Collection of the Data

The Mackinac Center conducted a summer 1998 survey to determine the number of additional students that privately funded schools in Michigan could accommodate for the 1998-99 school year and beyond. Questionnaires were mailed to each of the state’s 1,058 privately funded schools.1

Each school was asked its position on school choice proposals and to provide information on the current makeup of its faculty, staff, and student body. Schools were also asked if they would be willing and able to expand their capacity to meet increased student demand over the next four years.

Validity of the Data

The Mackinac Center for Public Policy received 325 self-selecting, self-reported responses via post. Seventeen schools that did not return the mailed survey were interviewed via telephone to determine whether data from the 325 mailed responses could be considered representative of Michigan’s privately funded school population in general. Data from the seventeen telephone interviews indicated little difference between survey respondents and nonrespondents in the number of open seats available to new students.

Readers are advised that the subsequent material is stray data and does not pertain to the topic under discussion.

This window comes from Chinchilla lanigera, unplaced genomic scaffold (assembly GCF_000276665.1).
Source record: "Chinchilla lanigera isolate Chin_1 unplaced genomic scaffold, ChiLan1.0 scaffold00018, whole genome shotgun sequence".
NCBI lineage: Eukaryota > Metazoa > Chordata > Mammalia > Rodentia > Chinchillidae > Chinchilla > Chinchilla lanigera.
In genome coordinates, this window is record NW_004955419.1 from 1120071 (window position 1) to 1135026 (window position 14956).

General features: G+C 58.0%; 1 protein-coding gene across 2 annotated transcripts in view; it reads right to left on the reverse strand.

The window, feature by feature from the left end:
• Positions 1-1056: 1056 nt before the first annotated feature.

The 342 schools that participated in the study represent nearly one-third (32.3 percent) of all privately funded schools in Michigan. It was therefore determined that the information provided by the reporting schools could be used to make a realistic projection of the total number of additional students that all privately funded schools in the state of Michigan could have accommodated during the 1998-99 school year. (No attempt was made to determine capacity by grade level.)